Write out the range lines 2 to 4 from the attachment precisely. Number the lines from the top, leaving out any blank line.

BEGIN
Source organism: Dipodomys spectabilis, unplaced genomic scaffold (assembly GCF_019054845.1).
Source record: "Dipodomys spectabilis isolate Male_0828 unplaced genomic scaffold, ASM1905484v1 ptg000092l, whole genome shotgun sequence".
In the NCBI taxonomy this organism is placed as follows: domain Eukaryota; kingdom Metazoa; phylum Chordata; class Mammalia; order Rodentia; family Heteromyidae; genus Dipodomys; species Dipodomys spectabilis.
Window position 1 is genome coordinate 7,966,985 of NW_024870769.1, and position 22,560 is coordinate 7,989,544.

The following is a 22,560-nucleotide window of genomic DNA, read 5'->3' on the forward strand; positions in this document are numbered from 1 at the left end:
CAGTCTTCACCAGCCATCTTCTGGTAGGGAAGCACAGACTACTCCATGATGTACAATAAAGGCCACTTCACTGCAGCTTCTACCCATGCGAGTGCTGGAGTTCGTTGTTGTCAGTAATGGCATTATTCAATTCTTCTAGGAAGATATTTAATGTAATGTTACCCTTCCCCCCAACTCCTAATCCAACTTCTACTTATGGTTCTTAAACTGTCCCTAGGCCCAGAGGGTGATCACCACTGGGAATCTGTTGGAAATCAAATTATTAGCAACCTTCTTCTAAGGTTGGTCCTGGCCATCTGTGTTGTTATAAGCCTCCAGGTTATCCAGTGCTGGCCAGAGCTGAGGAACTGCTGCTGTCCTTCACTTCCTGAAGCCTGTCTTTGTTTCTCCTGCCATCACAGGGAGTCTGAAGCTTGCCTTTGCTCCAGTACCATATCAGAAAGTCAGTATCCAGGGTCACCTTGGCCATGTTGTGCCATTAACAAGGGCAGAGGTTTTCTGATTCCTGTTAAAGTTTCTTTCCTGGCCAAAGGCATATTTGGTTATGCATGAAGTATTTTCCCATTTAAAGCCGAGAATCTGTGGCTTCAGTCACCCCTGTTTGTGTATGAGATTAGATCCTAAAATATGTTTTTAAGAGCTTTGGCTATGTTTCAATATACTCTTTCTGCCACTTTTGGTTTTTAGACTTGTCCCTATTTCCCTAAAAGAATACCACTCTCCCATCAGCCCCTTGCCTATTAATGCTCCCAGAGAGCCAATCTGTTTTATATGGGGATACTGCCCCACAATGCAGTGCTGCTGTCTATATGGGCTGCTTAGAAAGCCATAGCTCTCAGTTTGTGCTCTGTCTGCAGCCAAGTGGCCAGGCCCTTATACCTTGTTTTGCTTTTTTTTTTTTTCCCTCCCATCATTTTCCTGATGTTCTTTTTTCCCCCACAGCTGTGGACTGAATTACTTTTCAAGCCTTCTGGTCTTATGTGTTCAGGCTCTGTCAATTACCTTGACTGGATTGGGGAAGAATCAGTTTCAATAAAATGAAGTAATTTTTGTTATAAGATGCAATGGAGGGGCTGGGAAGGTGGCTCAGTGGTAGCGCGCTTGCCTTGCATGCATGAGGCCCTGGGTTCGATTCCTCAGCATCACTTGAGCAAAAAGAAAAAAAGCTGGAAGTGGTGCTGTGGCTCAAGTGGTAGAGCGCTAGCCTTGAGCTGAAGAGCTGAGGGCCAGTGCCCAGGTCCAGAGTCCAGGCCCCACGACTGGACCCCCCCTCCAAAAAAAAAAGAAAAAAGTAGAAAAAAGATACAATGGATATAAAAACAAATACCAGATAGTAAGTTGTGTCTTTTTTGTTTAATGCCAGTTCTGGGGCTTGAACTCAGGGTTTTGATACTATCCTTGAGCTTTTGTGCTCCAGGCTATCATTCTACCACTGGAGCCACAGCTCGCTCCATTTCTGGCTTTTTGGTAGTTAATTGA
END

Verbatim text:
Source record: "Dipodomys spectabilis isolate Male_0828 unplaced genomic scaffold, ASM1905484v1 ptg000092l, whole genome shotgun sequence".
In the NCBI taxonomy this organism is placed as follows: domain Eukaryota; kingdom Metazoa; phylum Chordata; class Mammalia; order Rodentia; family Heteromyidae; genus Dipodomys; species Dipodomys spectabilis.
Window position 1 is genome coordinate 7,966,985 of NW_024870769.1, and position 22,560 is coordinate 7,989,544.